Tomorrow I am going to formally leave the discussion group – not an online but a real-life group – I participated in for the last half year. It is one of the groups that our local mental health care organization offers to clients (patients, if that is what you prefer). This group, labeled “structure group”, is for men only and meets every week with two professional coaches supervising the discussion. In a general sense, the goal is to improve structure, in other words, to give people a better grip on their own lives. To that end, during a typical session in random order each of the participants relates what he did in the past week. Sometimes, one or two of the others ask a few questions, but critical comments are very rare. The coach usually reacts with an encouraging remark (“Well done! I understand how difficult it was for you to go out shopping, but at least it’s good you gave it a try!”) and then it’s the next one’s turn. At the end, all participants are asked to briefly state their plans or intentions for next week. That’s all.
I guess I may be a difficult and exacting client, but right from the beginning I found this formula very deficient. After trying to adapt and trying to make sense of it for several months, in the past weeks I tried to express my criticism and to formulate some concrete proposals for change. As a result, in hindsight a predictable result, both the coaches and some participants suggested I might better leave the group. You might say they kicked me out for disturbing the peace. So what were the problems I tried to address?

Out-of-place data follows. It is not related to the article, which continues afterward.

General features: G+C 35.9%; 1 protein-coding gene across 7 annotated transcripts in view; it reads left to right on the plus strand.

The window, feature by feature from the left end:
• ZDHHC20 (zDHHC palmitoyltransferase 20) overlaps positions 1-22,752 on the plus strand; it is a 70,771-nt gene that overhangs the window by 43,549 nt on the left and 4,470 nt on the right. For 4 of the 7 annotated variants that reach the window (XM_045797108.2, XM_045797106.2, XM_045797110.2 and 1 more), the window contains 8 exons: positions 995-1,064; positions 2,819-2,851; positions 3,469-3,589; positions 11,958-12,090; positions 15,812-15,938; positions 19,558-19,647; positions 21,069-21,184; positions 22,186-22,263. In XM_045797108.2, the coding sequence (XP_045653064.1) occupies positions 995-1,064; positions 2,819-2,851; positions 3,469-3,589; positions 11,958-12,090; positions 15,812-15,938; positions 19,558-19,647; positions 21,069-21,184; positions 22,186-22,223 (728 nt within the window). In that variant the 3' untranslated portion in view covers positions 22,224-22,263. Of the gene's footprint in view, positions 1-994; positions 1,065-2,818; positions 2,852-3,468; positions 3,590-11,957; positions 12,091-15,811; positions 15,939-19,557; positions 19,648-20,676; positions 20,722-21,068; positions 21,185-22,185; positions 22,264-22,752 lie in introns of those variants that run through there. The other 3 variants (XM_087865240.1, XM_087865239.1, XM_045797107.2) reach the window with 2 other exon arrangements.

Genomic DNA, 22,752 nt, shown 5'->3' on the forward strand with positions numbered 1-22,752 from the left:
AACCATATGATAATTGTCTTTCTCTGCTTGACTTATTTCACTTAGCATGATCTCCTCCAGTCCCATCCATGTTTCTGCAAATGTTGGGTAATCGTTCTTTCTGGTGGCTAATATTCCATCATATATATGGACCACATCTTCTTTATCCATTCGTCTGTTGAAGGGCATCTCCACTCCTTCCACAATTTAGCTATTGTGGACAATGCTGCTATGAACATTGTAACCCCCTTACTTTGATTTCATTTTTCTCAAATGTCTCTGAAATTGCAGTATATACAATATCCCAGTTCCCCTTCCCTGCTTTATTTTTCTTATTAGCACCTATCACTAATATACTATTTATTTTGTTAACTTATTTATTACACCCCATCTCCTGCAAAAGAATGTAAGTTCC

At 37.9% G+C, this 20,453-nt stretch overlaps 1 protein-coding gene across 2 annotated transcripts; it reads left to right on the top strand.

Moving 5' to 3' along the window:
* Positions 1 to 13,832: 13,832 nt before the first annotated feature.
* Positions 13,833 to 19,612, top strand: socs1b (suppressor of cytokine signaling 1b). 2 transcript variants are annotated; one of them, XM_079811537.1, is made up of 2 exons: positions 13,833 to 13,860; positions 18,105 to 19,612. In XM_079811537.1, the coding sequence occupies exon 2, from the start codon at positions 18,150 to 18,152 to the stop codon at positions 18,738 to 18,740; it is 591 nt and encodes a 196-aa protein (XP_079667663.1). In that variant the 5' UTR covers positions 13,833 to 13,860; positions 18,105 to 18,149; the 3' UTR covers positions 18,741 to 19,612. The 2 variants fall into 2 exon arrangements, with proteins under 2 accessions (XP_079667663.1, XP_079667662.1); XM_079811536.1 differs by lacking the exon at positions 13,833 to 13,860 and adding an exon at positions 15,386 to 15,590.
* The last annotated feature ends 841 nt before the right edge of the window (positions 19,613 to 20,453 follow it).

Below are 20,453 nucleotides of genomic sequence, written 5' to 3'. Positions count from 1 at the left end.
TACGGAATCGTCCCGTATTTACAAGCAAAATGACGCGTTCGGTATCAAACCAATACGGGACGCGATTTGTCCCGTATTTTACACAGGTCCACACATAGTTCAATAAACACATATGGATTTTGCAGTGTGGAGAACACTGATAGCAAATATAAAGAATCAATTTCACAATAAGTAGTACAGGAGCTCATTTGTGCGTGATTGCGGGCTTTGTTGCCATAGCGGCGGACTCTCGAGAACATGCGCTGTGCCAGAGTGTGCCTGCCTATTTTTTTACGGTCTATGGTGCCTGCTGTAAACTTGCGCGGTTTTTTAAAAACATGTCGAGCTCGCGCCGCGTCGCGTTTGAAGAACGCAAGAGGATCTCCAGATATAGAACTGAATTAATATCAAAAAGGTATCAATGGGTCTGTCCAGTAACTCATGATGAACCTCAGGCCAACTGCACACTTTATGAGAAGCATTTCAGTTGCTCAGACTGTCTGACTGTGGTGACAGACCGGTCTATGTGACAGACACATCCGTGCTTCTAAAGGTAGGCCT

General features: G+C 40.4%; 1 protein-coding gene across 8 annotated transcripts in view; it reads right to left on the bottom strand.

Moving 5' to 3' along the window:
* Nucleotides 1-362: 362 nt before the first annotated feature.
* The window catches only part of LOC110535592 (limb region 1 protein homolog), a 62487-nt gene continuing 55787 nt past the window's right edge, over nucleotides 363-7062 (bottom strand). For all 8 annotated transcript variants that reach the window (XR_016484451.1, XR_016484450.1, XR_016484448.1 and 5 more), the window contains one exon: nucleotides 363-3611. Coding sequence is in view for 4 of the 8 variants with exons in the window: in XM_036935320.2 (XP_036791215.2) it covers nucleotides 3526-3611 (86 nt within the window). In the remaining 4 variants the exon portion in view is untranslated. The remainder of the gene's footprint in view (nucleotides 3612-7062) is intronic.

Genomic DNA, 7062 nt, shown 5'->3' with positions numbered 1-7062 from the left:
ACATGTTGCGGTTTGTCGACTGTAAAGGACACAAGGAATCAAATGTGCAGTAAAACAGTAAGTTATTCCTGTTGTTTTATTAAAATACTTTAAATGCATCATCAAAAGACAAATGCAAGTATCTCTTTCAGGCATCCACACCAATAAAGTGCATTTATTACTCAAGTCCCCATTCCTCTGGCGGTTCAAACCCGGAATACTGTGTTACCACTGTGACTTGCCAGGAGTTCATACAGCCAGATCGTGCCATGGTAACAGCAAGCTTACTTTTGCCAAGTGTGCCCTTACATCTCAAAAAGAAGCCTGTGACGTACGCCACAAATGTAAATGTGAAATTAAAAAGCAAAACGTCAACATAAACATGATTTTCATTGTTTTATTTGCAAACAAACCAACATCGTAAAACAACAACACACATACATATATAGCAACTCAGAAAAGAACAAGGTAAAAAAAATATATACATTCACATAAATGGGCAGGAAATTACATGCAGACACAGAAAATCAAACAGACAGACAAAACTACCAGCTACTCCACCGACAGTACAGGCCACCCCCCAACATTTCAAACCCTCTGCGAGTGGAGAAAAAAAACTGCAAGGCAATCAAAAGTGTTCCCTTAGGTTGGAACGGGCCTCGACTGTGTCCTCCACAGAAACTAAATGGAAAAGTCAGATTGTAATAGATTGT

The main thing was of course that (except for my recent critical notes) nothing at all ever happened in this group. Every session was almost like an exact repetition of the previous one. The core reason of this was that in spite of its name, this group lacked any guiding vision of structure: structure in the group’s own discussions, structure in people’s thoughts, structure in people’s lives. Worse, in spite of the presence of professional coaches the group lacked any specific goals: no short-term session goals, no long-term orientation goals, no shared goals, no individual goals were ever clearly laid out. Questions like in what respect one wanted to make progress, and how one would want to attain such a personal goal, and in what time frame, just were not asked. In a typical session no one made a critical remark, as if both the participants and the coaches were afraid that the other might be hurt by any form of instructive comment.
Consequently, as far as I can see, no one was ever really helped by taking part in this group. So why did people put up with it? Had they all given up on themselves and on any notion of progress? Was the real function of this group to just give them some kind of safe haven, some easy and undisputable client identity? I was really shocked when one of the men, wanting to defend the group routine against my objections, almost proudly told he had participated in this same group for 15 years and was very happy with it. Apparently, the idea of trying to change something played no role for him whatsoever.